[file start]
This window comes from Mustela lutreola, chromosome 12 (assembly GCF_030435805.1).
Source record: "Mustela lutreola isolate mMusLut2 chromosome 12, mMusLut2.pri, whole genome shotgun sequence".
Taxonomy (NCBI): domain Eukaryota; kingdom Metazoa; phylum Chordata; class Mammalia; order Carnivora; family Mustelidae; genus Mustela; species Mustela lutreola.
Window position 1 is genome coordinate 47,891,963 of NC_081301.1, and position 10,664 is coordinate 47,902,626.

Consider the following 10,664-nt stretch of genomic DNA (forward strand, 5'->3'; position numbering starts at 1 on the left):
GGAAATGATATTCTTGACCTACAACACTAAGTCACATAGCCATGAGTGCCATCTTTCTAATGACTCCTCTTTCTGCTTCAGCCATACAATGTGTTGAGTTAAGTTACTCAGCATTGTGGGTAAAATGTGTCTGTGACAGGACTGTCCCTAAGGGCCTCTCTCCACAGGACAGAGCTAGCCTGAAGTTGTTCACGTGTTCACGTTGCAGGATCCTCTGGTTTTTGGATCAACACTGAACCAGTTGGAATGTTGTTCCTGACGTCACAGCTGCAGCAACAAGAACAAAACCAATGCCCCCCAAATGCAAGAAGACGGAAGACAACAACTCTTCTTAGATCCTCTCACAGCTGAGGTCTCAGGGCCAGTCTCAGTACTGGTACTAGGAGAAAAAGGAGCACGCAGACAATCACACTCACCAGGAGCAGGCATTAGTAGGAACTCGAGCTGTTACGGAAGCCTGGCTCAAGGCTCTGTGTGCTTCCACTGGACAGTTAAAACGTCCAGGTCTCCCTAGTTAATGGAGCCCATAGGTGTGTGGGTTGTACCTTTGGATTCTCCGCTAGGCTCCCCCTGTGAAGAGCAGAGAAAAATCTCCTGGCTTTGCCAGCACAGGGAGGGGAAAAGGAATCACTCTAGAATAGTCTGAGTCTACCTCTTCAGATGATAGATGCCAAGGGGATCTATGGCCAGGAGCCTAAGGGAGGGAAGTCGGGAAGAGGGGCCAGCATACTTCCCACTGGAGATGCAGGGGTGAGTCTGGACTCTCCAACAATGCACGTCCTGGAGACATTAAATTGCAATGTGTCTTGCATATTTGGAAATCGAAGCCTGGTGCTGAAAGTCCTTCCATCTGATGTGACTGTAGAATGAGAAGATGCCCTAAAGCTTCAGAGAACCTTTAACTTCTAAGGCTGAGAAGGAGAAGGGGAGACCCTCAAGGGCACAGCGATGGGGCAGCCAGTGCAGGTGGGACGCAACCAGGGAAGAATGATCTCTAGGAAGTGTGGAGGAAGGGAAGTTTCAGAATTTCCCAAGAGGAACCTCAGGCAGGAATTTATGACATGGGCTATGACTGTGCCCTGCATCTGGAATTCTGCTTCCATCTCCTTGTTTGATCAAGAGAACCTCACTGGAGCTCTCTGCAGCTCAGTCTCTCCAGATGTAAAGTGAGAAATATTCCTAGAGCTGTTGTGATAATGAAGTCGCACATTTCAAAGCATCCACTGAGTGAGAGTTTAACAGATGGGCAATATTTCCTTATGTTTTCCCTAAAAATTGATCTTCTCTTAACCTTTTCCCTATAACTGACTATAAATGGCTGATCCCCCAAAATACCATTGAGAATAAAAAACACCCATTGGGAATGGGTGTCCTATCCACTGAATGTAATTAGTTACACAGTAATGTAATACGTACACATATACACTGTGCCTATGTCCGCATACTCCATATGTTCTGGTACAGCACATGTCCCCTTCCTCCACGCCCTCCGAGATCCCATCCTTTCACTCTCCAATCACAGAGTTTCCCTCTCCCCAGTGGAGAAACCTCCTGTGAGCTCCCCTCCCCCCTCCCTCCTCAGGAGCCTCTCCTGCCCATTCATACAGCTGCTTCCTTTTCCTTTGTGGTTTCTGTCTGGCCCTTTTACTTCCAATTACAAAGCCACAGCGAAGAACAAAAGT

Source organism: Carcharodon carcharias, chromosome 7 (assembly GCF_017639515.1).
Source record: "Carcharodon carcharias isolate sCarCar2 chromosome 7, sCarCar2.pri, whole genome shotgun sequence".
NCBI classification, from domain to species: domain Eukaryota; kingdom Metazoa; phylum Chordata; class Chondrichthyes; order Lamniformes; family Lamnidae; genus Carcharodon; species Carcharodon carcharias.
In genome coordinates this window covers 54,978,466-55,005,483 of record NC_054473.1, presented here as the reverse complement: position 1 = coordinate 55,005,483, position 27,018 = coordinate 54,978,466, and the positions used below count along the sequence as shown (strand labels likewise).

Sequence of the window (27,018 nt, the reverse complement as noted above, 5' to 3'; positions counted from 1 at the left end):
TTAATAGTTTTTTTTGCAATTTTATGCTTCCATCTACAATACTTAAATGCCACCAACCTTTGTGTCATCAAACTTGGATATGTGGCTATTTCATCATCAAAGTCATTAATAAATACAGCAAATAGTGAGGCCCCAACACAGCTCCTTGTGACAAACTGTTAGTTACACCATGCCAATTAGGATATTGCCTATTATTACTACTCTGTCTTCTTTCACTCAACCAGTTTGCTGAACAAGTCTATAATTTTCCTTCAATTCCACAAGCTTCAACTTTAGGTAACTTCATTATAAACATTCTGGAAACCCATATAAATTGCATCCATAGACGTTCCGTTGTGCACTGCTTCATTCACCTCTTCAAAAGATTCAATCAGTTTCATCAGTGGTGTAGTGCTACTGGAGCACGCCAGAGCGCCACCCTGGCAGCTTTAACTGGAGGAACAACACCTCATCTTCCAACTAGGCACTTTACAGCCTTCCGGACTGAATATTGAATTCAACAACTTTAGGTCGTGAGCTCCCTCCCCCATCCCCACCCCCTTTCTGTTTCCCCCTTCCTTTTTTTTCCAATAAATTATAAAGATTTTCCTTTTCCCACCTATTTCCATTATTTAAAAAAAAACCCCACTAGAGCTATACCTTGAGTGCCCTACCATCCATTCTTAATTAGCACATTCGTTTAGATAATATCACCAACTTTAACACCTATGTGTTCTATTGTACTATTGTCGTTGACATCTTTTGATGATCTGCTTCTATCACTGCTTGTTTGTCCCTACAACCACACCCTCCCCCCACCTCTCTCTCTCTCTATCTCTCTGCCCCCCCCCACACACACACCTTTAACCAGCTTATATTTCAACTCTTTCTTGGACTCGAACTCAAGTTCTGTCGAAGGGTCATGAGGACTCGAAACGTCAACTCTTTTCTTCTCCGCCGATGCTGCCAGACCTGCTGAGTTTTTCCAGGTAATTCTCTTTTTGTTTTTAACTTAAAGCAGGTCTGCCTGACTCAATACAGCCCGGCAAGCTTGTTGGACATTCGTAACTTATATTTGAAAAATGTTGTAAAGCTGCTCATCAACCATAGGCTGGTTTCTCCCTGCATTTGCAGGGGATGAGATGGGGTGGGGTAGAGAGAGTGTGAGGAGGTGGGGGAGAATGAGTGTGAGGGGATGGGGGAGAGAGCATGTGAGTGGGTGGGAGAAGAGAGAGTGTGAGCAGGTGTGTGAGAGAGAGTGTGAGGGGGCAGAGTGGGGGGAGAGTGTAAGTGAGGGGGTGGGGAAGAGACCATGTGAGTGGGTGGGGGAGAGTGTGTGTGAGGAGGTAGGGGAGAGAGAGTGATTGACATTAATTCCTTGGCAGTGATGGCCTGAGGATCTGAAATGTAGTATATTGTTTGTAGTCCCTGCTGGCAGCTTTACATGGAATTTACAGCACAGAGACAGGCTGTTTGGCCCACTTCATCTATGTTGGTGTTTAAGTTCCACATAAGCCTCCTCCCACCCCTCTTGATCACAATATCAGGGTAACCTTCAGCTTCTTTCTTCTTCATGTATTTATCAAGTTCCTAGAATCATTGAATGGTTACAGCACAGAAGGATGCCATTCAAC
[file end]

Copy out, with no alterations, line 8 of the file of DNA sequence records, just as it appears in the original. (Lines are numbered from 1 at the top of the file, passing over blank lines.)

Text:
Source record: "Carcharodon carcharias isolate sCarCar2 chromosome 7, sCarCar2.pri, whole genome shotgun sequence".